Lighten up the darkness with delicate colors and sweet scents.

  • Nigel Colborn claims that we enjoy the mildest winters of Northern Europe 
  • A UK-based expert in gardening recommends taking advantage of milder winters  
  • Flowers are more common among winter perennials than ever before. 

If November is depressing, here’s an idea: Remind yourself that Northern Europe has the mildest winters. Our western coasts have been sheltered by warm currents for centuries. Now, however, the cold spells and early springs seem less common.

While Germany and the Netherlands freeze, flowers can be picked in February. Climate change has been proven man-made. It must be stopped. We must do our best to make winters more bearable.

Today flowers are abundant. In February of 1930, snowdrops were at their peak. They peak one month earlier, as do their yellow aconites natural teammates.

Flowers are appearing earlier and more frequently even among winter perennials. North African Iris de Guilfordis produced bunches upon lots of pickable flower from February to early spring. My plants are already going berserk this year with new buds appearing every day.

Cheerful: Daphne bholua Spring Beauty has star quality and loves sheltered spots

Happy: Daphne Bholua Spring Beauty is a star and loves safe spots

My part of Lincolnshire borders the North Sea and is known for being bleak. Autumnflowering nerines that are pink would normally be frozen by this time. They are still fresh from the front garden, but they haven’t lost their dew. Why?

Since April, there has been no air frost.

These plants that bloom late are very valuable. A big characteristic of winter-flowering plants, however is their fragrance.


There are many fragrant winter shrubs. If you want to add more charm and beauty in the winter, consider adding a few off-season shrubs.

Planting shrubs or trees at this time is an ideal opportunity. You can get your first blooms this year by choosing winter-blooming varieties.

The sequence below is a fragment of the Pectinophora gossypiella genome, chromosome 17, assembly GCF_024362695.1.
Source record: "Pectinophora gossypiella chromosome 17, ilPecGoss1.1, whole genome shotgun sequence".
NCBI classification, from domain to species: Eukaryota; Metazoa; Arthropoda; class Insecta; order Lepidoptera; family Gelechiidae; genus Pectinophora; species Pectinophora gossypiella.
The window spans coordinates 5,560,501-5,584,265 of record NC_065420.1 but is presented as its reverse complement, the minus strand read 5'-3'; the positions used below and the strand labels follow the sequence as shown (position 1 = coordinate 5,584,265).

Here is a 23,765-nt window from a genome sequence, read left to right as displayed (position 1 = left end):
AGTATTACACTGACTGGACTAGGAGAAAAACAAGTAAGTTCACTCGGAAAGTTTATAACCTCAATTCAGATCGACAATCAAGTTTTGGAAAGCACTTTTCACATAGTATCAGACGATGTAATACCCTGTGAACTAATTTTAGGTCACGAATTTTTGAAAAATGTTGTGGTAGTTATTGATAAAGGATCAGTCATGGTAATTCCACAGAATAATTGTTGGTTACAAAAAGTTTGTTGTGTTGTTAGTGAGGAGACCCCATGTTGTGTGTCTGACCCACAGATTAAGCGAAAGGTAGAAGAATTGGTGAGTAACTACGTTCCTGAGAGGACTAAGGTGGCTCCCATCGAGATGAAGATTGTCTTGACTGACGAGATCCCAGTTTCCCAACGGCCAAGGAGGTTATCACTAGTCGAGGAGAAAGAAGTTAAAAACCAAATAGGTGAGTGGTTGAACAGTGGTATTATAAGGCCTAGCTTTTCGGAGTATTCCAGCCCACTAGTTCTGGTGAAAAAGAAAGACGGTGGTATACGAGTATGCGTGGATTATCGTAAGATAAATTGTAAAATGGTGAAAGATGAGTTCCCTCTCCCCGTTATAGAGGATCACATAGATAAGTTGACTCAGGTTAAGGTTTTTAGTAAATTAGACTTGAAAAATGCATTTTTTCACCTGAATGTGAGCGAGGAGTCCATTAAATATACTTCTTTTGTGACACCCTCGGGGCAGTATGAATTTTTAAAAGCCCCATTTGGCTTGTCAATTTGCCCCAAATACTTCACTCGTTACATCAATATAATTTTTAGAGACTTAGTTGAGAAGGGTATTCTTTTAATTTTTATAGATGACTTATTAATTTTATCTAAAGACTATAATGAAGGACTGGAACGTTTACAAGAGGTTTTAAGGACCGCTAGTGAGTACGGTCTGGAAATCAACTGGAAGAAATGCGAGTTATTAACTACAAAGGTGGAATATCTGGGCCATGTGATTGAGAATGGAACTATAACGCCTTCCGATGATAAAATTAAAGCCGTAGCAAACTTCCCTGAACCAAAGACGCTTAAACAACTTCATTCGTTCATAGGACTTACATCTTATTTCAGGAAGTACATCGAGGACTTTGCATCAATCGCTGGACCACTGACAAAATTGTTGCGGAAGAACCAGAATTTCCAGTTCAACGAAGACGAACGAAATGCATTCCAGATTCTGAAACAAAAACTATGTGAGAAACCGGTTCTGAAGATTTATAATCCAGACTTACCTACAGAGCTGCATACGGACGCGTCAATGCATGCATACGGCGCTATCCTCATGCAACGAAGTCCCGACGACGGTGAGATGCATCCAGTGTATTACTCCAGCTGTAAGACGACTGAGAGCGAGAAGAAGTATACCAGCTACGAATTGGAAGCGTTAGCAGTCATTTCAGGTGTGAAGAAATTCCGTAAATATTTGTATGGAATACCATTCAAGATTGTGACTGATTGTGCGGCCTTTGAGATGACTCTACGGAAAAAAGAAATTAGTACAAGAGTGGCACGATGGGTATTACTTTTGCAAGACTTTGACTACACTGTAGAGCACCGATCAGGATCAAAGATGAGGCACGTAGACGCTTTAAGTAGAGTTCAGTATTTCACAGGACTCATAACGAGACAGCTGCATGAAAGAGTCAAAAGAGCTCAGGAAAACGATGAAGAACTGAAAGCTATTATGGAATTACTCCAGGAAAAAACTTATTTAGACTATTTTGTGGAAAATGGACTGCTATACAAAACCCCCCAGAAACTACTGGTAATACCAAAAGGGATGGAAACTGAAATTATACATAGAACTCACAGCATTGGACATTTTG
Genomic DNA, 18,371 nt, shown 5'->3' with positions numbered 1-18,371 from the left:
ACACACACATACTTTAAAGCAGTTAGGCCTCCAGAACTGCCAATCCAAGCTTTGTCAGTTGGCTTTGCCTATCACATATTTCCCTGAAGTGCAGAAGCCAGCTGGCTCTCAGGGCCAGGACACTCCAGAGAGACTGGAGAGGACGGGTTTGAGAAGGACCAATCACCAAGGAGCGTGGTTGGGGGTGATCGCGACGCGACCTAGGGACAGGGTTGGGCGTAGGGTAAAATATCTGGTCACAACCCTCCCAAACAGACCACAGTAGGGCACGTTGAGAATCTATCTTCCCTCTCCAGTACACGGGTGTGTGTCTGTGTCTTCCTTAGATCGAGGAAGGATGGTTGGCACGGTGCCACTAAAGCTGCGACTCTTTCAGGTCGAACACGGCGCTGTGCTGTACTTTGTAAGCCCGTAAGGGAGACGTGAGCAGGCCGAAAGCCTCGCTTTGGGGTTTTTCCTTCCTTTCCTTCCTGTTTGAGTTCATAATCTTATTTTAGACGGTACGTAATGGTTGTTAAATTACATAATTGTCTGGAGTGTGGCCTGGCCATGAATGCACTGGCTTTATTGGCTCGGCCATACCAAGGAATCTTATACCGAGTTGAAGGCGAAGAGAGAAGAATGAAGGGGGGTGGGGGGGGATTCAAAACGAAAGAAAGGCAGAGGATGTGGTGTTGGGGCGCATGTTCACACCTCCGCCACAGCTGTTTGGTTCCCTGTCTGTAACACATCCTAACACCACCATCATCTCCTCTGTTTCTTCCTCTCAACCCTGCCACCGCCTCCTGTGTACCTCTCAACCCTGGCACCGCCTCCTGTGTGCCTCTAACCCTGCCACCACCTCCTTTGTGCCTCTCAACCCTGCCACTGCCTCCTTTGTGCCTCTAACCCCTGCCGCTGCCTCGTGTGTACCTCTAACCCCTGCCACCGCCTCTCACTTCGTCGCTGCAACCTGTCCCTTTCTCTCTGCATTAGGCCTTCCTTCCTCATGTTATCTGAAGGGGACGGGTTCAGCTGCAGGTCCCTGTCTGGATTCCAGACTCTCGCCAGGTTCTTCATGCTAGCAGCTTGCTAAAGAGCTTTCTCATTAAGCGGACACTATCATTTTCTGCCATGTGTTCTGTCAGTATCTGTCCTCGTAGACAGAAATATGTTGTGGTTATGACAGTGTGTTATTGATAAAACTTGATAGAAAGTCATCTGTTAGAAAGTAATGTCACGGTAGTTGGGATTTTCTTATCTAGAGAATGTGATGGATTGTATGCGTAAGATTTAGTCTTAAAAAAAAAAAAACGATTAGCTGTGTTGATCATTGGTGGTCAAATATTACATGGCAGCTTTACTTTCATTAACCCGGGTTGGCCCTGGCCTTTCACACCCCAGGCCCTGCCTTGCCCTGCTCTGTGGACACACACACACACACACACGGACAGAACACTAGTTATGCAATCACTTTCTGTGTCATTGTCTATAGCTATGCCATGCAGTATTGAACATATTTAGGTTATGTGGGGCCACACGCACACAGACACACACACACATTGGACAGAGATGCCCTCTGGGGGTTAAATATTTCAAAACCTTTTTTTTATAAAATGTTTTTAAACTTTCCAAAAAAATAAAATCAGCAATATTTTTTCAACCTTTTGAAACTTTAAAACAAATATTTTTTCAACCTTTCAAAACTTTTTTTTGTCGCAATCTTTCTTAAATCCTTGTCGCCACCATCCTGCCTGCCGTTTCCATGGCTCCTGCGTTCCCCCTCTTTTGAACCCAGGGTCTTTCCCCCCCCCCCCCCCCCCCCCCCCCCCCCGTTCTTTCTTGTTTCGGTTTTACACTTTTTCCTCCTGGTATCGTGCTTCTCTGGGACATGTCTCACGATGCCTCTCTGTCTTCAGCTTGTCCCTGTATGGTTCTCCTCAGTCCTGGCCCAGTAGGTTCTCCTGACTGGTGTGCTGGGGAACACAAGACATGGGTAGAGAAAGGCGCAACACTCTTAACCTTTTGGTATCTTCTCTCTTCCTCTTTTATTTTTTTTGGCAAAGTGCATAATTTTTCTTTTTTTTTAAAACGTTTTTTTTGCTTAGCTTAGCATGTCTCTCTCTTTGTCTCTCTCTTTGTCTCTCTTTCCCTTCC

Lonicera fragranceissima is related to climbing honeysuckles and is a winter blooming shrub.

L. x Purpusii Winter Beauty (a great variety) has white and cream-colored flowers that are intensely aromatic. They both grow big but can be pruned easily.

Chimonanthus Praecox, also known as Wintersweet, is a shrub that produces intensely fragrant and parchment-coloured flowers. The plant can stand free but grows up to 4m. It is also easy to train by placing it against a wall.

Daphnes are great for sheltered areas. All of them are good. Daphne Bhoola, the prettiest, most fragrant and very popular, is a real star. Sarcococca is a good choice for small areas. Sarcococca is a fragrant, evergreen shrub that can be trimmed easily. 


Winter-flowering cherry, plums as well Japanese apricot and dogwood are all available. Every one can provide a bright winter display. Even small trees need to be kept busy all year.

My previous garden had a Prunus subhirtella Autumnalis Rosea winter cherry that presided over the lawn. It grew to be quite large. It opened its first pink flower as soon as the last leaves had fallen and then it continued to flower until the new spring leaves appeared.

Arbutus unedo (or strawberry tree) is one of the best evergreens for winterflowering. This tree has a russet bark as well small clusters with cream, lantern-shaped blooms. Autumn is the best time to ripen red, rough-skinned fruit.

Prunus mume, a Japanese apricot with pink flowers in winter, is the perfect tree. Benichidori has the most beautiful, dark pink flowers.